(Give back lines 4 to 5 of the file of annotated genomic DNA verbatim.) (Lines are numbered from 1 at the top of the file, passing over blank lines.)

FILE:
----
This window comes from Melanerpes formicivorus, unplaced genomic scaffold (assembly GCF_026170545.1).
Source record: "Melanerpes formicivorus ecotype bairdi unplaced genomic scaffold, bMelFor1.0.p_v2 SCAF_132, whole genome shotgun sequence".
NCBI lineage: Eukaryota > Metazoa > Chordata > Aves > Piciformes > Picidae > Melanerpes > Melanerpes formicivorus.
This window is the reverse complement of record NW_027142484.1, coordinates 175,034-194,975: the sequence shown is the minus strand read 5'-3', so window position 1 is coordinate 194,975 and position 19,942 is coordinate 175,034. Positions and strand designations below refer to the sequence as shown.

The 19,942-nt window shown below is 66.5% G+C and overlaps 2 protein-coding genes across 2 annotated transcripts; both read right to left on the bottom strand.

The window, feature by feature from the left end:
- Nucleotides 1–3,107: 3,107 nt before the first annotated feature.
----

This window is the reverse complement of record NW_027142484.1, coordinates 175,034-194,975: the sequence shown is the minus strand read 5'-3', so window position 1 is coordinate 194,975 and position 19,942 is coordinate 175,034. Positions and strand designations below refer to the sequence as shown.

The 19,942-nt window shown below is 66.5% G+C and overlaps 2 protein-coding genes across 2 annotated transcripts; both read right to left on the bottom strand.